Reducing food waste in the heart of a thriving community
Case study of The Carshalton Patch, a shop on Gordon Road in Carshalton, Surrey, run by Mark Caswell, which specialises in selling locally-produced fruit and vegetables. In addition to seasonal, fresh produce, the shop also offers other locally-made products such as oils, preserves and condiments.
The Carshalton Patch: background and core values
After moving to Carshalton Village, Mark was impressed by the strength of community spirit in the area. The Carshalton Patch was founded with this community spirit in mind and to offer a way for local people to buy good quality, fresh produce, which doesn’t have excessive packaging and doesn’t necessarily conform to fussy cosmetic standards that all too often cause perfectly good food to be wasted.
The Carshalton Patch began life as a weekly stall on a Saturday outside a local art gallery. It moved into its current premises in June 2013, from where it works to support local communities, growers and producers and provides "a convenient, approachable place for the community to buy fresh fruit and vegetables and local produce". Mark really cares about doing all that he can to reduce the impact that the business has on the environment, and minimising waste is central to this concern.
How The Carshalton Patch minimises waste
The Carshalton Patch is already doing a great deal to keep waste to an absolute minimum. During the winter months, the shop naturally runs around fridge temperature and waste levels are very low. Over the warmer periods of the year, the shop is sometimes left with surplus fruit and vegetables that haven’t been sold. To combat the potential surplus that can be caused by fluctuations in sales and unpredictable weather, the business has employed lots of helpful tactics to keep the levels of food waste as low as possible.
The shop has a good relationship with a local pub, The Sun. Each Saturday, Mark calls the chef at around 4pm to tell him what produce is leftover and the chef usually takes about two thirds of it to use in the pub’s kitchen.
Near-expiry stock is put into the “bargain bin” and spare leaves from vegetables such as cauliflowers are offered to customers as "free rabbit food" (see photograph below). Customers are encouraged to take these trimmings and use them in any way they choose. The shop makes sure that records are kept, detailing the types of produce that are put into the bargain bin and how much is thrown away in order to improve stock control even further in the future. When there is still food left over after these measures, Mark takes home as much as possible to be composted.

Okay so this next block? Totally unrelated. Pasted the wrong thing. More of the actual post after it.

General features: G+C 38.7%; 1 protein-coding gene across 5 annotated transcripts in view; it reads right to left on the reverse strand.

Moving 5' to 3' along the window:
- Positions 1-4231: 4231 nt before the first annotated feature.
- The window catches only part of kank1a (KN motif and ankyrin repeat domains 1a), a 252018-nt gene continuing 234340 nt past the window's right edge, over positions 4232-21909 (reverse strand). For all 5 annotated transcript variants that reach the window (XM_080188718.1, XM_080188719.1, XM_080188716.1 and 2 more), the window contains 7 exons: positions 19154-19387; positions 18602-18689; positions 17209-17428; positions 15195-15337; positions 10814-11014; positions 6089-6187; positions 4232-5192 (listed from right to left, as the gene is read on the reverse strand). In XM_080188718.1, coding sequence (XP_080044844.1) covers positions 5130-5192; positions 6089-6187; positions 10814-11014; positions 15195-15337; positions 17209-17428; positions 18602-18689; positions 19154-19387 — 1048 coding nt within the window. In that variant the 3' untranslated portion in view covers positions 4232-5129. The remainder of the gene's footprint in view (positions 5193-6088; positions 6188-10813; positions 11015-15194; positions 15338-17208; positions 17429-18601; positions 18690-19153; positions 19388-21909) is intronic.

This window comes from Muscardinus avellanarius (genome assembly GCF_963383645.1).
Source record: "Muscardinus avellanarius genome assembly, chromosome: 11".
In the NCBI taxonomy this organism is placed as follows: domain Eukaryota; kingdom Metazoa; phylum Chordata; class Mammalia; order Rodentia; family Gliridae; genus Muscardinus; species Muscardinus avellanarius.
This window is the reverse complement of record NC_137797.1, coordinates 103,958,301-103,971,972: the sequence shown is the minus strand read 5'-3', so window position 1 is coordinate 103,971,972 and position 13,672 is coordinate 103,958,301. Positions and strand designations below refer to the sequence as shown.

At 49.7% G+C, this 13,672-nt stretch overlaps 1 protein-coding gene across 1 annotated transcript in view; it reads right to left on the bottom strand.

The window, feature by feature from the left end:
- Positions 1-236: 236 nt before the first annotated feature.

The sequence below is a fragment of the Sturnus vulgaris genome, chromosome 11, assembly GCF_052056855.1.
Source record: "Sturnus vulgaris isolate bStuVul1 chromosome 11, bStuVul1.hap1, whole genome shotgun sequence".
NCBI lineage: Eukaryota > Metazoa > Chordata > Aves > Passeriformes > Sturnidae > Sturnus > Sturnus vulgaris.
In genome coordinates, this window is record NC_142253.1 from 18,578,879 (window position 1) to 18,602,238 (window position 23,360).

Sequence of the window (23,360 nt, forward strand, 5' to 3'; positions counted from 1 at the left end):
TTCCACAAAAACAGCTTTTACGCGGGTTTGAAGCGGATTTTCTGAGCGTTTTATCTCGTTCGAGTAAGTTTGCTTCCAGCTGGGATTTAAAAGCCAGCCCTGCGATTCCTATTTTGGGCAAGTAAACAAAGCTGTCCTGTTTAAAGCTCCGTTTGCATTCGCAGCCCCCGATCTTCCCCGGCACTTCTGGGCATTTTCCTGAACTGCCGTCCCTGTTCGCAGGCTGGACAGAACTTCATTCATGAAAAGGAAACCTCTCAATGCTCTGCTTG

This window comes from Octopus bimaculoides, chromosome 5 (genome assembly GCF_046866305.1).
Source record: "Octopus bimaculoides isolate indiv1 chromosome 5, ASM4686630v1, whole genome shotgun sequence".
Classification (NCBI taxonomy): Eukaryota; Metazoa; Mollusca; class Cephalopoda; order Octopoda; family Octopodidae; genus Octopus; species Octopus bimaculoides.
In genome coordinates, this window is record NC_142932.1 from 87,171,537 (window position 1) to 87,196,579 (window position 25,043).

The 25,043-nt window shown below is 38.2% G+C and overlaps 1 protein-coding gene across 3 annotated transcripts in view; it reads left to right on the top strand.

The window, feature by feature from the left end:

Cardboard waste from deliveries is recycled, but the business hopes to invest in a compactor, which would reduce the need for recycling collections and result in a reduction of emissions from transportation. Wooden crates are reused as much as possible – some are used for the shop’s veg boxes, and some are used Sutton Community Farm, whose staff regularly collect 50-60 crates from the shop’s garage to use for their own veg boxes.
The Carshalton Patch has plans for the future, which would enable it to reduce waste even further, such as the potential installation of an on-site composting facility. There is also the possibility of working with local businesses to process surplus produce into packaged foods that could be sold locally.
This case study has been prepared by Sustain: The alliance for better food and farming, as part of the FoodSave project, helping small- and medium-sized enterprises to reduce food waste. If you run a small food business in London and want help reducing your food waste, please get in touch. Email: firstname.lastname@example.org; tel: 0203 5596 777; web: www.sustainweb.org/foodsave/
FoodSave is funded by the European Regional Development Fund (ERDF), the London Waste and Recycling Board (LWARB) and the Mayor of London, co-ordinated by the Greater London Authority (GLA) and supported by the London Food Board.
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